BULLS & BEARS: Investing for the long term: Buffett does it; so can you

February 13, 2006

Have you dreamed of creating your own business empire? Well, if you have an investment portfolio that contains a group of stocks, congratulations. You and Jeffrey Immelt at General Electric Corp. have a lot in common.

GE is a company composed of a diverse group of separate businesses. And since stocks represent a fractional ownership of a business, the separate holdings in your portfolio, when combined, are analogous to running your own mini-conglomerate.

One technique you can use to track the progress of your business empire is to use a concept Warren Buffett introduced in Berkshire Hathaway's 1989 annual report called "look-through" earnings.

You may receive dividends from some of the companies in your portfolio, which are paid from a portion of the profit these businesses generate. However, a large portion of your proportionate share of the earnings is usually retained by those companies to reinvest in their business.

As Buffett describes, Berkshire reports the dividends received from its stock holdings in its financial statements-just as you report dividends on your tax return. However, he suggests that investors should calculate the overall earnings that accrue to you as an investor.

For example, you may own 500 shares of Eli Lilly and Co. In 2004, you received $177.50 in dividends. Now let's "lookthrough" and determine your share of Lilly's total earnings based on your ownership percentage. In 2004, this would have amounted to $830, calculated by multiplying your 500 shares by the $1.66 per share in earnings Lilly reported in 2004.

Writing in Berkshire's 1991 annual letter, Buffett says, "We also believe that investors can benefit by focusing on their own lookthrough earnings. To calculate these, they should determine the underlying earnings attributable to the shares they hold in their portfolio and total these.

"The goal of each investor should be to create a portfolio (in effect, a 'company') that will deliver him or her the highest possible look-through earnings a decade or so from now. An approach of this kind will force the investor to think about long-term business prospects rather than short-term stock market prospects, a perspective likely to improve results."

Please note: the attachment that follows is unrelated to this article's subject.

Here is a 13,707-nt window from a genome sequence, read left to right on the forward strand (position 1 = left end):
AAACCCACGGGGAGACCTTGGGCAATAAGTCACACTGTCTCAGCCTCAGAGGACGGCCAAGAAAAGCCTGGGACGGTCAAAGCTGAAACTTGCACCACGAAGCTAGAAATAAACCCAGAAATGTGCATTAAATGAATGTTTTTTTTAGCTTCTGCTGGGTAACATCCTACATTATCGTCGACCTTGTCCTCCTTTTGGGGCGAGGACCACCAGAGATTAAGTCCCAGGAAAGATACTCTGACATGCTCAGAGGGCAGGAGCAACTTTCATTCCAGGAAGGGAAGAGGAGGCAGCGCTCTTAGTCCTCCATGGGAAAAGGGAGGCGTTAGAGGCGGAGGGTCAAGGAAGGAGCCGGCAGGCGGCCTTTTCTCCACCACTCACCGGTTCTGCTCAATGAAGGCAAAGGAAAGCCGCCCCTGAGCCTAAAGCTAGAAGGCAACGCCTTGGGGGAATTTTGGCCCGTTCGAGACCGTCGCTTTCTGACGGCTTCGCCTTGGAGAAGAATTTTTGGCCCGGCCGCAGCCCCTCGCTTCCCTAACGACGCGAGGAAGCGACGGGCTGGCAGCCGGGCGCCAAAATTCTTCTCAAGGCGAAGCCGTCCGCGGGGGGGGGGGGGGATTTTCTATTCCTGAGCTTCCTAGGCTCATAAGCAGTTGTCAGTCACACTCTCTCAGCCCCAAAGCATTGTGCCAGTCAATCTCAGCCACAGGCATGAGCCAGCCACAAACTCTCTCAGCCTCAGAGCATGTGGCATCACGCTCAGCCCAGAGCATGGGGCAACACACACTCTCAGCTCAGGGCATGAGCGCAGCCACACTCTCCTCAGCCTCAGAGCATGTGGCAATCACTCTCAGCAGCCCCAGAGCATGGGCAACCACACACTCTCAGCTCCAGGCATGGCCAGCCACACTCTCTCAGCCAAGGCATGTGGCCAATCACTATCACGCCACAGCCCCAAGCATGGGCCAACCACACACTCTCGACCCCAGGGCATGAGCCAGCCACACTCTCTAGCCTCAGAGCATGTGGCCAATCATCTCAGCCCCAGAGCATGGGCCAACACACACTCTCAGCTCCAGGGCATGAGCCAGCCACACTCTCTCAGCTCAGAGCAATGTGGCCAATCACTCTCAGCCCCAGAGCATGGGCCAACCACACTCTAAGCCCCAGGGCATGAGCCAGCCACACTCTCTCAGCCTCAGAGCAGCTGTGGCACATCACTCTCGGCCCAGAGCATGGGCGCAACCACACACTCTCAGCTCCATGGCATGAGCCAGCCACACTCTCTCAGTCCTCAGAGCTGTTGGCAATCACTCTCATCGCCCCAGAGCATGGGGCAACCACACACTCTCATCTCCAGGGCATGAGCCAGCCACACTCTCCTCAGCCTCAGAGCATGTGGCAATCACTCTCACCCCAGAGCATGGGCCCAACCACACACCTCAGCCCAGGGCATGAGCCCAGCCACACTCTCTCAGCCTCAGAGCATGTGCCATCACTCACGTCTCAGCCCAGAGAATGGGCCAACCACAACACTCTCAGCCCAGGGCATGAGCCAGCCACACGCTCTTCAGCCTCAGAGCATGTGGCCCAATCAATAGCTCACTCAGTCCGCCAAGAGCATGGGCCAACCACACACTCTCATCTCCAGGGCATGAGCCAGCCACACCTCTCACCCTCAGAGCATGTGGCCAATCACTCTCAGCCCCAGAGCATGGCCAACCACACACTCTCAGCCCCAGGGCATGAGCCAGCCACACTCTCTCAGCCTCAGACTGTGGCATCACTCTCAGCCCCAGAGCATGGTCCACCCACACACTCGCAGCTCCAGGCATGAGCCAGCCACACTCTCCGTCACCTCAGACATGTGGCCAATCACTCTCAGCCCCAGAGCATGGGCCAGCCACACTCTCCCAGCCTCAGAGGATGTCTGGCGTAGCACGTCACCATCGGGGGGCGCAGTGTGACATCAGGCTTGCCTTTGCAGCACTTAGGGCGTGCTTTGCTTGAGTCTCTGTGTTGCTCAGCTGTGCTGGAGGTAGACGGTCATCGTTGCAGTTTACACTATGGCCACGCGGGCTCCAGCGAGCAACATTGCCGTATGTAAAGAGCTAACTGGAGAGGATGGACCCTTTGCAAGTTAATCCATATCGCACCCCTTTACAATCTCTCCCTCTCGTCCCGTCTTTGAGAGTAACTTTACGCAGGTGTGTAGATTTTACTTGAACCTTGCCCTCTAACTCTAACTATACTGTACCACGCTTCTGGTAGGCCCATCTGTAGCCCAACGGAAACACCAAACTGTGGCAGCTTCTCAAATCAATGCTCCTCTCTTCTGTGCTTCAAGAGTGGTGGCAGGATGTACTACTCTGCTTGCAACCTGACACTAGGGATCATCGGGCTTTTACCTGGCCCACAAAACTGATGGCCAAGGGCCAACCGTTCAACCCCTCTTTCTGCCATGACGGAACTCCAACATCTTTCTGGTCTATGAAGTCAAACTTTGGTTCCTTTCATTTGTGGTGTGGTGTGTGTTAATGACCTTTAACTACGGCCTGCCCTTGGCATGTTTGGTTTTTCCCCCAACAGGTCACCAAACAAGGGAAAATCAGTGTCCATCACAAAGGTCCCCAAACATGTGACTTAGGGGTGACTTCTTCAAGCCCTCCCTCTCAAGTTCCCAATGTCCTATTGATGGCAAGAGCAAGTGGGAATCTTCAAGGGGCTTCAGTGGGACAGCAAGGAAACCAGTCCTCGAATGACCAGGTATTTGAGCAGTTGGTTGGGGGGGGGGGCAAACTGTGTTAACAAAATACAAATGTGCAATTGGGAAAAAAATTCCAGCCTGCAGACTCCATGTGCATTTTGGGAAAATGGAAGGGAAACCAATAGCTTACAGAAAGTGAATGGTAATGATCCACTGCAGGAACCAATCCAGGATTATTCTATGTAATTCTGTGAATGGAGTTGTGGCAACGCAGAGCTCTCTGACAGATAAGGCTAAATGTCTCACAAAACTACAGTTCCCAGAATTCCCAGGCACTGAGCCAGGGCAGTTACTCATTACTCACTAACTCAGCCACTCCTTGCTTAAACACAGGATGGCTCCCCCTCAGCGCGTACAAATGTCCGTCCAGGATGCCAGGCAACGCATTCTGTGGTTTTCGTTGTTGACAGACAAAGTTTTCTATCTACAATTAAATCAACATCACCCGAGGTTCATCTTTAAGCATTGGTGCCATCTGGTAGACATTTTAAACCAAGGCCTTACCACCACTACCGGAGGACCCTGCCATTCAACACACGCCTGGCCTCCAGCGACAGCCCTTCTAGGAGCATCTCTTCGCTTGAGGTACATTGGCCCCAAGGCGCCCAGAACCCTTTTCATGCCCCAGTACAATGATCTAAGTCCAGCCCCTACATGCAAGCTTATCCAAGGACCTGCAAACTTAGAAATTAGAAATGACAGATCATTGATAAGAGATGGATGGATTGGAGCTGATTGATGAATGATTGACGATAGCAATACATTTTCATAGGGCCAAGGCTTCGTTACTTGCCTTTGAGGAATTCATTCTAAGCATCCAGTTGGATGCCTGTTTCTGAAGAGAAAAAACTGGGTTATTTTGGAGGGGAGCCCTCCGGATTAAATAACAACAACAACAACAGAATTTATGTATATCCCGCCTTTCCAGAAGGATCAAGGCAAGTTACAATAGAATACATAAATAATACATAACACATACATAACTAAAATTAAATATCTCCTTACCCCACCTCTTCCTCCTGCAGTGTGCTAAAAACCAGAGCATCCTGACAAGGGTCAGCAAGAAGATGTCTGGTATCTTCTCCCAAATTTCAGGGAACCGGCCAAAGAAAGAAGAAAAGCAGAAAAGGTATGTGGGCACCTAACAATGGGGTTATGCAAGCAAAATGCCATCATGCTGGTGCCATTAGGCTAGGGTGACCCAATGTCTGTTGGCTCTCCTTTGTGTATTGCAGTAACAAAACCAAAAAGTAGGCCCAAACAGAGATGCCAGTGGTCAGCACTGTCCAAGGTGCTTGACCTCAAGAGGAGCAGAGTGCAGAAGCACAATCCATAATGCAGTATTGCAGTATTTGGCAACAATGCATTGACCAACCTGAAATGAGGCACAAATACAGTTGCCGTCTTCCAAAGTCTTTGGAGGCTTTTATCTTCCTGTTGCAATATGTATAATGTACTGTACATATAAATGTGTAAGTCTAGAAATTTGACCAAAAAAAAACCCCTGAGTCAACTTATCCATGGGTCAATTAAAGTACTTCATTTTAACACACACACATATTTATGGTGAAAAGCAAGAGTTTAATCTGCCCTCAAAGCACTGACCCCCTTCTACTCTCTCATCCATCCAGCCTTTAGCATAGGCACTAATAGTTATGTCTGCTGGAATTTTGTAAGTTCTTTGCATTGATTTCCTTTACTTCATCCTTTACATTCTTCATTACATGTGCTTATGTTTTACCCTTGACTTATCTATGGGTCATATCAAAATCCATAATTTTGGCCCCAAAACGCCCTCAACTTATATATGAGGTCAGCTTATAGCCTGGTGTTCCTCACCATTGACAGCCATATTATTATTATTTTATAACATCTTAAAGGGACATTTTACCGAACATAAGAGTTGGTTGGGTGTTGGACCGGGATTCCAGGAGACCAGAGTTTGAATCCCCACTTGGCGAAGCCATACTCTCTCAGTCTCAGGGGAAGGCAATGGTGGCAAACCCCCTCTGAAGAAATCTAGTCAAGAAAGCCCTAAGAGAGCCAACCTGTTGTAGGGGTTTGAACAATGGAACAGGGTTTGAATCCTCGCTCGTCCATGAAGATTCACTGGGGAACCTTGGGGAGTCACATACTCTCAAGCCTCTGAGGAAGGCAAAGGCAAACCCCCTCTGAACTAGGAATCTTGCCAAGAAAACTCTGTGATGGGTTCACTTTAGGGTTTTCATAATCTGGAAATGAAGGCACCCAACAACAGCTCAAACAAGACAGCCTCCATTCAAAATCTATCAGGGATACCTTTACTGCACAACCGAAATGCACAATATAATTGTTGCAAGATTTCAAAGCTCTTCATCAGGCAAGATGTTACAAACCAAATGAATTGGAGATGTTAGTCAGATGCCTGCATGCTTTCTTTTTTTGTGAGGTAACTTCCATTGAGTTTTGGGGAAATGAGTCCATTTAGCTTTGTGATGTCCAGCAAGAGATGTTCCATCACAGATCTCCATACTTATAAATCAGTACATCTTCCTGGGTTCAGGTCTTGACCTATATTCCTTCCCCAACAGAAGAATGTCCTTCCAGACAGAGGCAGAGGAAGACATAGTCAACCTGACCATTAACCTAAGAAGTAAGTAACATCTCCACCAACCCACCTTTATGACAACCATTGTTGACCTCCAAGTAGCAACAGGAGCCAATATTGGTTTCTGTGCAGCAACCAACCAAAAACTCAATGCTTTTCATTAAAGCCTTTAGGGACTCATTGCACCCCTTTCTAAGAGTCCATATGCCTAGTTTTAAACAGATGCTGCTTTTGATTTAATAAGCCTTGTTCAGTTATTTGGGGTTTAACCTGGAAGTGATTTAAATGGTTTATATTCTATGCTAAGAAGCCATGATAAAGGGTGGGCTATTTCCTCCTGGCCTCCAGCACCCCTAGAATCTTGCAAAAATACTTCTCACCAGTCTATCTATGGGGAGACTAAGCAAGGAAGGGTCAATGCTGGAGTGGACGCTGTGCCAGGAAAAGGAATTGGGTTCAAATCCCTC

Maybe you own 700 shares of Indianapolis-based Celadon Group Inc. representing ownership of $27,349 worth of the firm's 2005 revenue (700 times $39.07 sales per share), and $861 in earnings (700 times $1.23 earnings per share).

Add these to the numbers attributable to your 500 shares of Lilly, and so forth, for each of your stock holdings. You could even write your own annual letter-to yourself-that candidly discusses both the positives and negatives from the past year.

This method of calculating look-through earnings takes the focus off short-term movements in stock prices and drives home the point that your portfolio represents partial ownership in a group of companies. And it is the operating results of these businesses in your empire that will eventually determine your investment results.

So in a way, you and Jeff Immelt at GE run in the same circles-you are both managing an empire composed of a diverse group of businesses. There may be a few zeroes missing from the end of the market value of your conglomerate relative to that of GE, but the idea is the same.

Skarbeck is managing partner of Indianapolis-based Aldebaran Capital LLC, a money-management firm. Views expressed are his own. He can be reached at 818-7827 or ken@aldebarancapital.com.
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